How is garden waste recycled?
When garden waste is recycled it is transformed into nutrient-rich soil conditioner. This can then be used in a range of different applications, such as for agriculture, land reclamation and as an ingredient in some multipurpose composts you can buy at a garden centre.
Most types of garden waste can be recycled, including bark, flowers, grass and hedge cuttings, leaves, plants, small branches, twigs and weeds. If you are unable to compost at home, you can take it to your local garden waste recycling point or put it into your garden waste collection scheme, if you have one, where it will then be taken to a central composting facility to be processed. Check with your council to see if you can recycle garden waste locally.
Did you know
- Garden waste makes up 14% of the average household bin (WRAP, 2002).
- Around 94% of local councils collect garden waste.
- Adding compost to soil increases the nutrients and improves the soil's structure to help plants grow.
How is it recycled?
Garden waste collected at the kerbside is taken to a composting site where it is turned into a nutritious soil conditioner.
When the garden waste arrives at the composting site any material that is not compostable is removed, the remaining waste is then shredded and then laid out in a long pile to decompose, usually in the open air.
The process at a composting site is similar to that that takes place in home compost bin, but is actively managed to speed up the process. However, due to the amount of material the temperature reached is a lot higher than in a normal household compost bin. Temperature can reach up to 60°C. This higher temperature means that the enzymes and bacteria are quickly put to work resulting in finished compost in just a few weeks.
The material is turned frequently to provide much needed oxygen to micro organisms that help decompose the material. High temperatures kill off any harmful microbes, weeds and plant diseases.
The final part of the process involves screening the compost to remove any remaining contaminants and to grade the material for various end uses. Any compost that is still oversized or hasn't decomposed enough, can then be put back through the process until it has composted down sufficiently.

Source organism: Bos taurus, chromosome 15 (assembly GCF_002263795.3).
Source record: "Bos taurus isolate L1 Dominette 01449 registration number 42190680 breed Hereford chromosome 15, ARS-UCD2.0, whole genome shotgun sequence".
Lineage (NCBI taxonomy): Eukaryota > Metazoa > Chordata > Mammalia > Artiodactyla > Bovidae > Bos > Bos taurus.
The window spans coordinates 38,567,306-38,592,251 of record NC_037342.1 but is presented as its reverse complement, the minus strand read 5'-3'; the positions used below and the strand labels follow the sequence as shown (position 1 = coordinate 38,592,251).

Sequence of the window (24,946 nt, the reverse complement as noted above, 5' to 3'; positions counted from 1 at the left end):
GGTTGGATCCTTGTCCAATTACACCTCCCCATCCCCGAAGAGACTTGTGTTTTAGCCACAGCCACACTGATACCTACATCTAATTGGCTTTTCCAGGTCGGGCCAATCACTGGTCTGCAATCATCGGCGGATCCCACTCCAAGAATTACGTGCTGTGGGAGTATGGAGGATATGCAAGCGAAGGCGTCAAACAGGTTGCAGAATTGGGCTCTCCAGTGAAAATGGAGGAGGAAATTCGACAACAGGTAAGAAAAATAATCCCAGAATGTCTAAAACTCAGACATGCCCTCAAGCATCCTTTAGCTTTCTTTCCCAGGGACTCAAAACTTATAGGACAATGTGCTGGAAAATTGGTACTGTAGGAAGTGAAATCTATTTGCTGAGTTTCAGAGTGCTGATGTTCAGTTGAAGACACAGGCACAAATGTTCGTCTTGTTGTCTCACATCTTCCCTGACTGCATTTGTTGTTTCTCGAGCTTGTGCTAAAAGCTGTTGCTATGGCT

The whole process takes between 8 and 16 weeks, depending on the final use for the compost.
Problems and issues
In 2008/9, a total of 5.1 million tonnes of material was composted or digested in the UK, of which approximately 90% was garden waste. Nearly ¾ of this material was composted at sites that operate to the national composting specification (PAS100), which controls the quality of the process and compost produced.
Although composting sites have measures to remove contamination, it is important that garden waste collected for composting is as clean as possible and that plastics and large stones are kept to a minimum, in order to ensure that a quality product can be made. It is also important that grass cuttings where herbicides have been used aren't put in the recycling bin.
Open air windrow composting is generally used for garden waste materials only, and cannot accept catering or animal wastes (such as food from household kitchens). Garden wastes containing these other types of material have to be processed using methods such as in-vessel composting (IVC) or anaerobic digestion (AD) in order to comply with the Animal By-Products Regulations. Other methods are also available.
How is it used?
- Compost can be applied in a range of end uses, within full-scale agriculture, landscaping, gardens and brownfield sites.
- It can be used as a soil improver, mulch, topsoil constituent, turf dressing, and growing medium constituent.